In 2005, half of U.S. water withdrawals were made by the electricity sector. A “business-as-usual” U.S. electricity future will increase reliance on large thermal power plants and keep water demands high.
Water cooling was first used in thermal power plants in the 1950s. This innovation allowed generator efficiencies and capacities to soar, but also placed a large and growing demand on the U.S. water system. This will continue in Maintain and Migrate, which both rely on thermal power plants.
While most of the water withdrawn by the electricity sector is used for cooling and subsequently returned to the source, there may still be serious consequences. Aquatic life requires particular combinations of flow rate, temperature, acidity, and mineral content, all of which can suffer damaging changes. When used, water is released back into streams and rivers, it must not only be cleaned, but also cooled to tolerable temperatures to reduce its harm to fish populations or limit excessive algal growth; this in turn requires still more water.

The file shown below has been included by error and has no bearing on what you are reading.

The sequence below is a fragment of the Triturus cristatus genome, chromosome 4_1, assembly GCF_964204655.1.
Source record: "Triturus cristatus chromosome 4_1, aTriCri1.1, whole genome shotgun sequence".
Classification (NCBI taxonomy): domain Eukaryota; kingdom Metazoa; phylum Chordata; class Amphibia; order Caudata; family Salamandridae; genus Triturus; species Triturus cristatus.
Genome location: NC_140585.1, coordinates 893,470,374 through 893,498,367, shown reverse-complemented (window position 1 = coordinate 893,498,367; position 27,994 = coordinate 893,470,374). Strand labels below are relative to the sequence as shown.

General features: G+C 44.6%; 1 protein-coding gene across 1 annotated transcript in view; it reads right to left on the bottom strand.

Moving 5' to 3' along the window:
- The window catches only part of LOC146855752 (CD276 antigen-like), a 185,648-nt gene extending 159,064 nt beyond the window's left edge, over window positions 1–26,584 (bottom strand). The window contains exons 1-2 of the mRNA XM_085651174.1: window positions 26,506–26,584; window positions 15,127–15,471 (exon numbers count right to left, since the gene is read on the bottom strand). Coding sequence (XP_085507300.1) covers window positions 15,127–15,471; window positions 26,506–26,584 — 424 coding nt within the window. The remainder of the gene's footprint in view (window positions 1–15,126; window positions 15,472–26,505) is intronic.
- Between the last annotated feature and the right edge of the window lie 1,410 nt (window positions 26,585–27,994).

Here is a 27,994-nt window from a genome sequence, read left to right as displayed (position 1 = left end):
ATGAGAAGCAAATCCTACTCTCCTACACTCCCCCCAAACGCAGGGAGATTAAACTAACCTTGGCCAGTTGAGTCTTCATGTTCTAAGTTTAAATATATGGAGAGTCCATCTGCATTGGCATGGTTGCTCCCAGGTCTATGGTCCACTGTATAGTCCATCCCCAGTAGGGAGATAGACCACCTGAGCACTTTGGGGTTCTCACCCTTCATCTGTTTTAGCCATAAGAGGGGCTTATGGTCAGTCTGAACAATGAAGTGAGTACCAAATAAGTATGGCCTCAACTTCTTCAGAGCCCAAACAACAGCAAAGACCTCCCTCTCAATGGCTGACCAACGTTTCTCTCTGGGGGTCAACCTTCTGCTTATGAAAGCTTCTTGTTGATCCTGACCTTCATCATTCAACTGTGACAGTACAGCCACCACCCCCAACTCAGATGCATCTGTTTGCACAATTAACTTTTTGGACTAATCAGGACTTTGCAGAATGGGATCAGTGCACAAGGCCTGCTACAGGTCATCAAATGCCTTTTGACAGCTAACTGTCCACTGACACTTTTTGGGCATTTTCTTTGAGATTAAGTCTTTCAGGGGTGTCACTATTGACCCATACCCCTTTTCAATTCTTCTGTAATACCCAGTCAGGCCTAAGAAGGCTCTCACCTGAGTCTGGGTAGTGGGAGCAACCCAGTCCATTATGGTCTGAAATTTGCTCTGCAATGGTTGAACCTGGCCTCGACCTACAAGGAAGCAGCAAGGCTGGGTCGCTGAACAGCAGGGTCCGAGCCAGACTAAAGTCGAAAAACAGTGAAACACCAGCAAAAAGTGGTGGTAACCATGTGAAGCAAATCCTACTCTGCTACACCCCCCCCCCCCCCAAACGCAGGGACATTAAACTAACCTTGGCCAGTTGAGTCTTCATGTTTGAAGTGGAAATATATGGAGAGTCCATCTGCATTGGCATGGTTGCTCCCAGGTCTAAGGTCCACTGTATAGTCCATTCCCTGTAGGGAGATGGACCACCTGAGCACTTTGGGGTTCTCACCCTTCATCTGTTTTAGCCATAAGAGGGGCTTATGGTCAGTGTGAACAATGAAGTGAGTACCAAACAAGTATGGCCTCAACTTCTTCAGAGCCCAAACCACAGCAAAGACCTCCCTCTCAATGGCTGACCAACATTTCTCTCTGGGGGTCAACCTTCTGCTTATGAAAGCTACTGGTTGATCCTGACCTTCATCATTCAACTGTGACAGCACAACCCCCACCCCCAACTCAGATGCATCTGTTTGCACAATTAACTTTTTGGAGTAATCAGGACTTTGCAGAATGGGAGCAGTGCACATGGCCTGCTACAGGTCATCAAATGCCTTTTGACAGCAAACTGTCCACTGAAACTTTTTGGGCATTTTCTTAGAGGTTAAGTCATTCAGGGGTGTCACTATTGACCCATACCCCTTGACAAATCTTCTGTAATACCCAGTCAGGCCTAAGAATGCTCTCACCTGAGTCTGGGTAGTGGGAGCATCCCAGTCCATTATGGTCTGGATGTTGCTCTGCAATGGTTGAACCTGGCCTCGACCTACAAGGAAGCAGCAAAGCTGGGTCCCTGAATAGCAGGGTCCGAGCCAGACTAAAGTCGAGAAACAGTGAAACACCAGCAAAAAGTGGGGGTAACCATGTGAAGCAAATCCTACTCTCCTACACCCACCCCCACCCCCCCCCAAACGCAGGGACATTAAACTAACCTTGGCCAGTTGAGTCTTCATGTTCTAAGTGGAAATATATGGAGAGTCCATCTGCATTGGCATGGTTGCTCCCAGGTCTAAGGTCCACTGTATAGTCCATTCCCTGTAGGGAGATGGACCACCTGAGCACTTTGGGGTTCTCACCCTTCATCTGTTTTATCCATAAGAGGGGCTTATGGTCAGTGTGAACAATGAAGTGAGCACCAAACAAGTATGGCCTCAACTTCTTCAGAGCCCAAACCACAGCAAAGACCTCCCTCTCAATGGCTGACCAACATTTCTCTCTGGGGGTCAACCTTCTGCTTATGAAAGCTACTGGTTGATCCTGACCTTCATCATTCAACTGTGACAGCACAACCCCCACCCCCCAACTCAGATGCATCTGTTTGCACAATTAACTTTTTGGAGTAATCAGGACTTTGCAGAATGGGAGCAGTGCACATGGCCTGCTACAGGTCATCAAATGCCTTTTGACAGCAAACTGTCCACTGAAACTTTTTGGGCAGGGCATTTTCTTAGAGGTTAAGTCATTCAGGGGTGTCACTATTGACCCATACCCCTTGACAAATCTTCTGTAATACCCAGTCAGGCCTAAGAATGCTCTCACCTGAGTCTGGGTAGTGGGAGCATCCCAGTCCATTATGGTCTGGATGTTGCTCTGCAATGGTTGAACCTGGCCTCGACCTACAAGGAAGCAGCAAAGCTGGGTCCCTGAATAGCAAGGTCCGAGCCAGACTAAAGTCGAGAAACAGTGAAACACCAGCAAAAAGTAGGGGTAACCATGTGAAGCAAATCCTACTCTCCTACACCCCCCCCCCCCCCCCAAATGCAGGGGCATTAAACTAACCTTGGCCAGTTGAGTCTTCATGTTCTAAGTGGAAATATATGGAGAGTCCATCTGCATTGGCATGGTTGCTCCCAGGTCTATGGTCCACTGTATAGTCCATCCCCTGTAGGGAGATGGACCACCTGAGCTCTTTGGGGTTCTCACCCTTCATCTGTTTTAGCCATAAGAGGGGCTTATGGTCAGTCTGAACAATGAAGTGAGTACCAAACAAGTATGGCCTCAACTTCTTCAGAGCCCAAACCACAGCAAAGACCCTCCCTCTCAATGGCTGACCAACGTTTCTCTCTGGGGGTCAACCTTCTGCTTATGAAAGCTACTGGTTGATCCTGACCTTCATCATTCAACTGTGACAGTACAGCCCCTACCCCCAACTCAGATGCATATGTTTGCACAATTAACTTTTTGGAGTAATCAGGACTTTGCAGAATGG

Kenny, J. F, N. L Barber, S. S Hutson, K. S Linsey, J. K Lovelace, and M. A Maupin. 2009. Estimated Use of Water in the United States 2005. Reston, Virginia: U.S. Geological Survey. link